Douglas Wilmer is Sherlock Holmes in “The Adventure of Sherlock Holmes’s Smarter Brother” (1975) – reviewed by George

This film stars Gene Wilder as the Smarter Brother, Sigerson Holmes. Wilder also wrote the script and directed. Further, he cast the other starring roles with buddies Madeline Kahn and Marty Feldman. Douglas Wilmer and Thorley Walters play Sherlock and Watson, who appear off and on throughout the film, in disguise, and start the plot by supposedly leaving the country for Europe and turning over all case work to Sigerson. This work includes the problem of the Redcliff Document, which has been stolen and MUST be retrieved within a time limit.
While we and the three stars think Sigerson is working fairly well on his own, it turns out that Sherlock is in the background pulling strings and making sure that little bro succeeds, accompanied by Watson, of course. Actually Sigerson needs less and less help as he muddles through.
Kahn plays Jenny Hill, a music hall entertainer who is also taking singing lessons from the opera star and impresario Gambetti (Dom De Luise, looking wonderfully young). Gambetti is a partner of Professor Moriarty (Leo McKern), and is the actual thief of the document. Now their problem is how to pass the paper without being caught, and Gambetti’s idea is to have Moriarty’s assistant (Roy Kinnear) sing a specific (and incorrect ) line in his new opera which is to open very soon. This will identify him to Gambetti, who will give him the document, on stage. What could be more foolproof? Well, as it turns out, almost anything.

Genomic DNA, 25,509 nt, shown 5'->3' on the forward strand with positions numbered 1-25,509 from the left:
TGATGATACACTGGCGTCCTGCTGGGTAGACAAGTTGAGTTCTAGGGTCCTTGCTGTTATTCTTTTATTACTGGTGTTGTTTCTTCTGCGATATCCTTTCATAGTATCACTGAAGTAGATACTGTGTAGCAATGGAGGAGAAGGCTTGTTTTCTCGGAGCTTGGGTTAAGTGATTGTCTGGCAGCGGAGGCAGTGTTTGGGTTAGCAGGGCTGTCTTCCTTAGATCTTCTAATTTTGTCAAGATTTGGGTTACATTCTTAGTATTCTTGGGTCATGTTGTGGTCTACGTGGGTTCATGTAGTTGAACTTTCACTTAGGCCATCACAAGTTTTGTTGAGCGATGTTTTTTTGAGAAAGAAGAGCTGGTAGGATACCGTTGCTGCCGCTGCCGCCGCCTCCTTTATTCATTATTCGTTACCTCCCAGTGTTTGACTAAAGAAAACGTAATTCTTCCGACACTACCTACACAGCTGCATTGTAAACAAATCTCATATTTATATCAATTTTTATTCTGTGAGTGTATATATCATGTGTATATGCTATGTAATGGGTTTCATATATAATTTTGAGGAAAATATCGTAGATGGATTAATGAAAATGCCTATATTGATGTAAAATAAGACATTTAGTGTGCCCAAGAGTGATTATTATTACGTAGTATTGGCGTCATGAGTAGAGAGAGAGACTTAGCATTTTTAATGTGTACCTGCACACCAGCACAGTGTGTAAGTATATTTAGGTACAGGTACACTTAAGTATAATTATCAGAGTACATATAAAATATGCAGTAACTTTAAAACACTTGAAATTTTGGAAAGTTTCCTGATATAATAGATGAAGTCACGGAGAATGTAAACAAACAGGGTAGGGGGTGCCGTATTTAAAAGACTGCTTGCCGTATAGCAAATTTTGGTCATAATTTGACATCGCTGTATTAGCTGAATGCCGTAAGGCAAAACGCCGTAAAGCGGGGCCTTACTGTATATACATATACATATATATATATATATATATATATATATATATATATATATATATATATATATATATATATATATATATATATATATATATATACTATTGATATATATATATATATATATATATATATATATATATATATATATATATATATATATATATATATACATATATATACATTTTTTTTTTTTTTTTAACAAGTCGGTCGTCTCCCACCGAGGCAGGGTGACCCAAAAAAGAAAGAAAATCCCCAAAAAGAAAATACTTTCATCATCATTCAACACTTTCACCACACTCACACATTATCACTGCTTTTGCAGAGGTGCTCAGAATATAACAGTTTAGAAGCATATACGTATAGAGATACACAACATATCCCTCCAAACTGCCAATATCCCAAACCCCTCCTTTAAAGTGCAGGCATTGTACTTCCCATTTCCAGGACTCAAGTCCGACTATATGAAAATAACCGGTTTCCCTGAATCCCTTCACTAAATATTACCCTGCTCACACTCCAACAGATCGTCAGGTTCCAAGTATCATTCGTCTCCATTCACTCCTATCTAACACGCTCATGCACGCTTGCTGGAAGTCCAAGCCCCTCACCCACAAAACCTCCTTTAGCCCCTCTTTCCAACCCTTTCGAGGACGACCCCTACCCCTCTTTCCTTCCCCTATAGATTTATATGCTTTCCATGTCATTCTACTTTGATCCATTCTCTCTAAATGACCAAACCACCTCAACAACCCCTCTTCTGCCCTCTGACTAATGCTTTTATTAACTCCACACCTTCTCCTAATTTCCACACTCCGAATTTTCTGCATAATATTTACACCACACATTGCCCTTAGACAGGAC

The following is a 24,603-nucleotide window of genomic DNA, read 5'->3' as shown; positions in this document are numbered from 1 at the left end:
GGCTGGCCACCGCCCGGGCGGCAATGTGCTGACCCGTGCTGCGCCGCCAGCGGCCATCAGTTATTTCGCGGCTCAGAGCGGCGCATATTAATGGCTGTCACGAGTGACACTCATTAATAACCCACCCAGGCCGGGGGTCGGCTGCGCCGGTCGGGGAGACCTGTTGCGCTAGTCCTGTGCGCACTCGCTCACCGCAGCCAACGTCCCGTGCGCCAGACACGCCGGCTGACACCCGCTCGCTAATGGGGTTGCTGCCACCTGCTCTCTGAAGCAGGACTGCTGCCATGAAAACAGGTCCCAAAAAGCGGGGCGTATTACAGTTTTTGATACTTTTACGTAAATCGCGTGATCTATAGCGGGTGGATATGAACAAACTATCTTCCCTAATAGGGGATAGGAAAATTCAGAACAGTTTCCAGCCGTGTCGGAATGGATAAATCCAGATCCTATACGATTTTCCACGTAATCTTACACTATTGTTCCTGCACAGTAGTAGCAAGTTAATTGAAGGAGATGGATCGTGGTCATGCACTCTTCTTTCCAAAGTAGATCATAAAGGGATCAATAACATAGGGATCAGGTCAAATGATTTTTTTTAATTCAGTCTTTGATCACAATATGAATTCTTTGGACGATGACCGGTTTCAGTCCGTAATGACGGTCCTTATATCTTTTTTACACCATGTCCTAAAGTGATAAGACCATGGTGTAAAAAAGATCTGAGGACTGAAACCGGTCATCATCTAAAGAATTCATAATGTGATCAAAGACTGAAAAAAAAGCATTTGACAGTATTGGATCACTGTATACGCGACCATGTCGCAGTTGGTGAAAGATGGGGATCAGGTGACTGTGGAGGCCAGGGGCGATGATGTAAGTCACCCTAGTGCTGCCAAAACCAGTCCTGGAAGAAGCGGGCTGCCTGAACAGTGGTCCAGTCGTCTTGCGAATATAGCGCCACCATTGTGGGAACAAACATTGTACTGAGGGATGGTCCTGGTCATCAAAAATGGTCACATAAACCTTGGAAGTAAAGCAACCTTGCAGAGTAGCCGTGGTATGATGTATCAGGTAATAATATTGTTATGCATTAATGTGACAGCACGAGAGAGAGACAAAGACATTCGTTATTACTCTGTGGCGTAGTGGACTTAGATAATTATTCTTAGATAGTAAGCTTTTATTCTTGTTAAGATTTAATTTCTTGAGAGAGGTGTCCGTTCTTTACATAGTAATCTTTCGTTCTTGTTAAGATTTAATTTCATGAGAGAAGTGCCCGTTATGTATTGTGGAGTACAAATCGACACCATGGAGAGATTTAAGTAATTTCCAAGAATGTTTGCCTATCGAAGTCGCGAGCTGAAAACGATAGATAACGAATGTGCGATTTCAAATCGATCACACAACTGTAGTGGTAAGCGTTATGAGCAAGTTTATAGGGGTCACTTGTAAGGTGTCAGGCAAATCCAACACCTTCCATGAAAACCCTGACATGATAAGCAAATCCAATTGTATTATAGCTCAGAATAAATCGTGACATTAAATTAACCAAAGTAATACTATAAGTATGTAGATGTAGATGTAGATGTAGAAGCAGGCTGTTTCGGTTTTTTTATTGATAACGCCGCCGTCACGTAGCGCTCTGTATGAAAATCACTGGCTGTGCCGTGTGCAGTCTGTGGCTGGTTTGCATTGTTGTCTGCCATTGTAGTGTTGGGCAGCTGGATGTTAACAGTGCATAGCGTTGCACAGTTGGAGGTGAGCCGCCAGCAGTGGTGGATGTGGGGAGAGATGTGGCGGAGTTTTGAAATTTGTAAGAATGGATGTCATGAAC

Feldman plays Orville Stanley Sacker, Sergeant, Records Bureau, Scotland Yard. And he comes to Sigerson, thinking him Sherlock. They band together to recover the Redcliff Document as Sherlock has requested.
The film is wildly funny in places, many times because of what is supposed to be impromptu dancing. The Kangaroo Hop as done by Wilder and Kahn is a great example, and leads me to crediting the choreographer right here, without waiting until the end of the review. He is Alan Johnson and he is a major player in making this movie so funny. Gambetti’s new Italian opera (sung in English) is incredibly hysterical, mainly because of the choreography. In fact. the opera sequence is the highpoint of the picture. The opera’s conductor (Tony Sympson) deserves credit here also, because of his reactions to the ad libbing going on so frantically on stage.
Others who must be mentioned are John Le Mesurier as Lord Redcliff, Susan Field as Queen Victoria, and Nicholas Smith, who plays Hunkston, all muscle and no brain and trying hard to help Sigerson, without ever quite understanding what is needed. And William Hobbs, who was the Fight Arranger and Adviser.
If you haven’t seen this, find it right away. I envy you for seeing it for the first time!

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